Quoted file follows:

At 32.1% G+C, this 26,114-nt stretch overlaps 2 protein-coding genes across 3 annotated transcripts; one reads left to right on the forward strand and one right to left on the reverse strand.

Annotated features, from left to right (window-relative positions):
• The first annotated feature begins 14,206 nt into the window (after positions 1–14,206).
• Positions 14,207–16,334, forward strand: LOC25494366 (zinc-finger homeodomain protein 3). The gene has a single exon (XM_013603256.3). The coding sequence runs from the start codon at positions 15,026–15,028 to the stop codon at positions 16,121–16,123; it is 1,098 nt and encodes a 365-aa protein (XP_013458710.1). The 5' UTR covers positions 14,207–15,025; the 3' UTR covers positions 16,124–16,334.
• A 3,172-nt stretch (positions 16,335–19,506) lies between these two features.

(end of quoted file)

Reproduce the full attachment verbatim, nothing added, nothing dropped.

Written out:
At 32.1% G+C, this 26,114-nt stretch overlaps 2 protein-coding genes across 3 annotated transcripts; one reads left to right on the forward strand and one right to left on the reverse strand.

Annotated features, from left to right (window-relative positions):
• The first annotated feature begins 14,206 nt into the window (after positions 1–14,206).
• Positions 14,207–16,334, forward strand: LOC25494366 (zinc-finger homeodomain protein 3). The gene has a single exon (XM_013603256.3). The coding sequence runs from the start codon at positions 15,026–15,028 to the stop codon at positions 16,121–16,123; it is 1,098 nt and encodes a 365-aa protein (XP_013458710.1). The 5' UTR covers positions 14,207–15,025; the 3' UTR covers positions 16,124–16,334.
• A 3,172-nt stretch (positions 16,335–19,506) lies between these two features.